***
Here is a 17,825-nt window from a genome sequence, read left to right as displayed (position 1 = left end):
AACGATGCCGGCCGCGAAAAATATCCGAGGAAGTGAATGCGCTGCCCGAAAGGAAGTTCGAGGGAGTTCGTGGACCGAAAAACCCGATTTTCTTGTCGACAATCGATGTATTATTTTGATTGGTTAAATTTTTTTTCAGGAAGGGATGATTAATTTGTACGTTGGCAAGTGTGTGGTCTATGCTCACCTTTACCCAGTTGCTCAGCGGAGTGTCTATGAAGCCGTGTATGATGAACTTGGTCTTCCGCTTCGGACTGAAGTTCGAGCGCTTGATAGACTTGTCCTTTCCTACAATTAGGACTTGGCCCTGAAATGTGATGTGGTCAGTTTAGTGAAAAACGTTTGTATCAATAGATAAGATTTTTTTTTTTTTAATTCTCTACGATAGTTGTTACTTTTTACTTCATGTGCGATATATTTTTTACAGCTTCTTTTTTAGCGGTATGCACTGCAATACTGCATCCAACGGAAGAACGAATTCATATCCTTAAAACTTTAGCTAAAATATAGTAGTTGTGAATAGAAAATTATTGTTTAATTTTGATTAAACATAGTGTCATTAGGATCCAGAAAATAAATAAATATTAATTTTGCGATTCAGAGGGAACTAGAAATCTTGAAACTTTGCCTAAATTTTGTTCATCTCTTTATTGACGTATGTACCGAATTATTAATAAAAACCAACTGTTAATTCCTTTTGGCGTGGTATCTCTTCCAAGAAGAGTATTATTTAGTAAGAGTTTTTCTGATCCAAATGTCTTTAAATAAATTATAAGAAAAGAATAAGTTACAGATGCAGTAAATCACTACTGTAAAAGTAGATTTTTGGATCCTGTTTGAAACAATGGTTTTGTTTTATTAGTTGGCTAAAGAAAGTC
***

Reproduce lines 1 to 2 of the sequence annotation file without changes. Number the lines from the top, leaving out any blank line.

Here is a 17,825-nt window from a genome sequence, read left to right as displayed (position 1 = left end):
AACGATGCCGGCCGCGAAAAATATCCGAGGAAGTGAATGCGCTGCCCGAAAGGAAGTTCGAGGGAGTTCGTGGACCGAAAAACCCGATTTTCTTGTCGACAATCGATGTATTATTTTGATTGGTTAAATTTTTTTTCAGGAAGGGATGATTAATTTGTACGTTGGCAAGTGTGTGGTCTATGCTCACCTTTACCCAGTTGCTCAGCGGAGTGTCTATGAAGCCGTGTATGATGAACTTGGTCTTCCGCTTCGGACTGAAGTTCGAGCGCTTGATAGACTTGTCCTTTCCTACAATTAGGACTTGGCCCTGAAATGTGATGTGGTCAGTTTAGTGAAAAACGTTTGTATCAATAGATAAGATTTTTTTTTTTTTAATTCTCTACGATAGTTGTTACTTTTTACTTCATGTGCGATATATTTTTTACAGCTTCTTTTTTAGCGGTATGCACTGCAATACTGCATCCAACGGAAGAACGAATTCATATCCTTAAAACTTTAGCTAAAATATAGTAGTTGTGAATAGAAAATTATTGTTTAATTTTGATTAAACATAGTGTCATTAGGATCCAGAAAATAAATAAATATTAATTTTGCGATTCAGAGGGAACTAGAAATCTTGAAACTTTGCCTAAATTTTGTTCATCTCTTTATTGACGTATGTACCGAATTATTAATAAAAACCAACTGTTAATTCCTTTTGGCGTGGTATCTCTTCCAAGAAGAGTATTATTTAGTAAGAGTTTTTCTGATCCAAATGTCTTTAAATAAATTATAAGAAAAGAATAAGTTACAGATGCAGTAAATCACTACTGTAAAAGTAGATTTTTGGATCCTGTTTGAAACAATGGTTTTGTTTTATTAGTTGGCTAAAGAAAGTC